EEOC Issues Proposed Rule for Pregnancy Workers Fairness Act

On August 7, 2023, the US Equal Employment Opportunity Commission (EEOC) released a proposed rule to implement the Pregnancy Workers Fairness Act, which went into effect on June 27, 2023.

As reported in AFS’s previous post, the Act requires employers with 15 or more employees to provide reasonable accommodations to a worker’s known limitations related to pregnancy, childbirth, or related medical conditions, unless the accommodations would cause the employer an undue hardship.

Certain key aspects of the 275-page proposed rule are summarized below.

Pregnancy, Childbirth, or Related Medical Conditions

The Act covers pregnancy, childbirth, or related medical conditions. While these medical conditions will usually “be obvious,” the proposed rule clarifies that this includes current pregnancy, past pregnancy, potential pregnancy, lactation (including breastfeeding and pumping), use of birth control, menstruation, infertility and fertility treatments, endometriosis, miscarriage, stillbirth, or having or choosing not to have an abortion, among other conditions. There is no threshold of severity, and people with healthy, normal pregnancies can seek accommodation with no minimum level of need. 

Reasonable Accommodations

The rule provides a non-exhaustive list of reasonable accommodation such as:

  • Frequent breaks;
  • Sitting/standing;
  • Schedule changes, part-time work, and paid and unpaid leave;
  • Telework;
  • Reserved parking spaces;
  • Light duty;
  • Modifying the work environment, such as by providing access to an elevator, moving the employee’s workspace closer to the bathroom or away from fumes or chemicals, or providing a fan to regulate temperature;
  • Removing a marginal function, such as, for example, requiring a pregnant employee to climb a ladder or occasionally lift a heavy box;
  • Temporarily suspending one or more essential functions;
  • Acquiring or modifying uniforms or safety equipment to account for changes in body size during and after pregnancy;
  • Adjusting or modifying exams or policies, such as postponing a required workplace exam that requires physical exertion; and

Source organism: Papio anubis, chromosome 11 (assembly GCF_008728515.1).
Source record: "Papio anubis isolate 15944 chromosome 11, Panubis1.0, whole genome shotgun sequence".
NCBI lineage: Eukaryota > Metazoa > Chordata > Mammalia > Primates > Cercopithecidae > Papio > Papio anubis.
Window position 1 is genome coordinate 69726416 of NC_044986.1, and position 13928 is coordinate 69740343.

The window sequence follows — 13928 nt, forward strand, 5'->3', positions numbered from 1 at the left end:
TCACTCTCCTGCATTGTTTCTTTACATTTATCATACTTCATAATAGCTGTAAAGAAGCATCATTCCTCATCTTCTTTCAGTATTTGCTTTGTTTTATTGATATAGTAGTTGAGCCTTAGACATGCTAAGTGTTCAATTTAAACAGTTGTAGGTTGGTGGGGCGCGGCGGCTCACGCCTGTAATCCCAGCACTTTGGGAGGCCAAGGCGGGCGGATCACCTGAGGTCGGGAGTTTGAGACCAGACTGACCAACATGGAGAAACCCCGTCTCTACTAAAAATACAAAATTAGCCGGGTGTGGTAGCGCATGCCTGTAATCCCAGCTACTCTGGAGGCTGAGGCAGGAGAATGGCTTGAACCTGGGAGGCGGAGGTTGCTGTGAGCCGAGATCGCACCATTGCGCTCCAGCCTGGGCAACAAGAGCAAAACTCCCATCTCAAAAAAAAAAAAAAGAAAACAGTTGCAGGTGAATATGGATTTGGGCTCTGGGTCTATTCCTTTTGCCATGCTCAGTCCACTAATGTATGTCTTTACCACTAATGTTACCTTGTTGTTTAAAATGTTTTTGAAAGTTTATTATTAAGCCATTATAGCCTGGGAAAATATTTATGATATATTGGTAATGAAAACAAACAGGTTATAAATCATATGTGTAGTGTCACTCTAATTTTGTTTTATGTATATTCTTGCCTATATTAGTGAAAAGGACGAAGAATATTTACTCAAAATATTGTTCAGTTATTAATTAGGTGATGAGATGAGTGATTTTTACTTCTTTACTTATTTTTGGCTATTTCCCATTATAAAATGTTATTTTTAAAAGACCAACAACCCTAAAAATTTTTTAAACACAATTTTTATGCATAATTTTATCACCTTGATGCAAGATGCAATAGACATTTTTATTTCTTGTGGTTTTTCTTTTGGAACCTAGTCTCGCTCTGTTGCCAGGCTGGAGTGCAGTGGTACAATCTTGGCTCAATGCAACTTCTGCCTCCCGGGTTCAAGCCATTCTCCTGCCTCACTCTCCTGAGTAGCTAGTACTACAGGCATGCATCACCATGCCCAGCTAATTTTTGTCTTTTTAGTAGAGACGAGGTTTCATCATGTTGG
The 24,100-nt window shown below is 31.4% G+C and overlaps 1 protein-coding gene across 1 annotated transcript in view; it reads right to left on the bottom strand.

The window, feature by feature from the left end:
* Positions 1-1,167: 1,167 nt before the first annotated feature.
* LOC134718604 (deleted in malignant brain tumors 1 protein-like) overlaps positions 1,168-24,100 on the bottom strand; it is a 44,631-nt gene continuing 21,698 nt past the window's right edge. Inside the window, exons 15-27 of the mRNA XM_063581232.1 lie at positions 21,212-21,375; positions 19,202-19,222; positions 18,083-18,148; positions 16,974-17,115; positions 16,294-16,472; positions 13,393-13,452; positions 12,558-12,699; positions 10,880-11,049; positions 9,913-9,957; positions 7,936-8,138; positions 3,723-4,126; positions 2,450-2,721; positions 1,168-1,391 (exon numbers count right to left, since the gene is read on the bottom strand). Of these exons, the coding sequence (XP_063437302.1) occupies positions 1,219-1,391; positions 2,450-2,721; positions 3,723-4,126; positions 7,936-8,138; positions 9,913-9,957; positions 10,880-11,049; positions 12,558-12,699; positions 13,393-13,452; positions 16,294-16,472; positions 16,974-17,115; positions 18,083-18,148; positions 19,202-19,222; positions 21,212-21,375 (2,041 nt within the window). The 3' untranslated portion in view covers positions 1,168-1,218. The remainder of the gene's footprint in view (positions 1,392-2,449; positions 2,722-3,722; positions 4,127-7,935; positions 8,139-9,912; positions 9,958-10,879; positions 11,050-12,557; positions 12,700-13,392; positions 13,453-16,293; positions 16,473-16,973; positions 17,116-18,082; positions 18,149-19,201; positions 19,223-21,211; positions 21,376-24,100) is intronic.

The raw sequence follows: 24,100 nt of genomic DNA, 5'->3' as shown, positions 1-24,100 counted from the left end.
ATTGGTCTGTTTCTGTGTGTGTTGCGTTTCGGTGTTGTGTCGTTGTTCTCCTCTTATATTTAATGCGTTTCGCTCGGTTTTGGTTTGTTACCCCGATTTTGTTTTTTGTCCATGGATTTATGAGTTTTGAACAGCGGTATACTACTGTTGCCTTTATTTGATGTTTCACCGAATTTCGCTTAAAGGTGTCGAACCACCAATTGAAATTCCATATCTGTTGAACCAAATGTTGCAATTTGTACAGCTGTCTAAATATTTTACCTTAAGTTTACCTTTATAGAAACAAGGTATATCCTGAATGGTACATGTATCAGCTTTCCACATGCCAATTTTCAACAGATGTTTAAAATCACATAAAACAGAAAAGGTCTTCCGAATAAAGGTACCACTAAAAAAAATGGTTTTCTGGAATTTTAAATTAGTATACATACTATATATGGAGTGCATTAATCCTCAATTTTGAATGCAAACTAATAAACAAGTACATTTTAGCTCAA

• Leave, including intermittent leave, to recover from pregnancy, childbirth, and related medical conditions, even when an employer does not offer parental leave as a benefit.

Qualified Employee

The Act defines “qualified employee” as any employee or applicant who, with or without reasonable accommodation, can perform the essential functions of the position, who shall be qualified if: (1) any inability to perform an essential function is for a temporary period; (2) the essential function could be performed in the near future; and (3) the inability to perform the essential function can be reasonably accommodated.

The proposed rule defines “in the near future” as within 40 weeks from the start of the temporary suspension of an essential function. “Temporary” is defined as “not permanent,” but may extend beyond “in the near future.” The actual length of a temporary suspension, if granted, will depend on what the employee requires. 

Undue Hardship

The Act uses similar language as the Americans with Disabilities Act (ADA) in defining undue hardship as a significant difficulty or expense relative to the employer’s overall resources. In considering whether the temporary suspension of an essential function is an undue hardship, the proposed rule lists factors to consider:

  • The length of time that the employee will be unable to perform the essential function(s);
  • Whether there is work for the employee to accomplish;
  • The nature of the essential function, including its frequency;
  • Whether the employer has provided other employees in similar positions who are unable to perform essential function(s) of their positions with temporary suspensions of those functions and other duties;
  • If necessary, whether there are other employees, temporary employees, or third parties who can perform or be temporarily hired to perform the essential function(s) in question; and
  • Whether the essential function(s) can be postponed or remain unperformed for a length of time and, if so, for how long.

The proposed rule lists four types of accommodations that will virtually never impose an undue hardship:

  • Allowing an employee to carry water and drink, as needed, during the work day;
  • Allowing an employee additional restroom breaks;
  • Allowing an employee whose work requires standing to sit and whose work requires sitting to stand; and
  • Allowing an employee breaks, as needed, to eat and drink.

Additional Prohibitions

The proposed rule sets out additional considerations for employers in complying with the Act’s requirements:

  • Employers are prohibited from unnecessarily delaying responding to request for a reasonable accommodation, and such delay can be actionable even if the accommodation is eventually provided;
  • Employers may not justify the denial or delay of a reasonable accommodation based on an employee failing to provide supporting documentation, unless requiring the documentation is reasonable under the circumstances in order for the employer to determine whether to provide such accommodation;
  • If there is more than one accommodation available, the employee’s preference should be given the primary consideration. However, the employer has the “ultimate discretion” to choose a reasonable accommodation. 

The proposed rule will be published on August 11, 2023, and open for a 60-day comment period. 

AFS attorneys are available to answer questions and assist employers in understanding the Act’s requirements.


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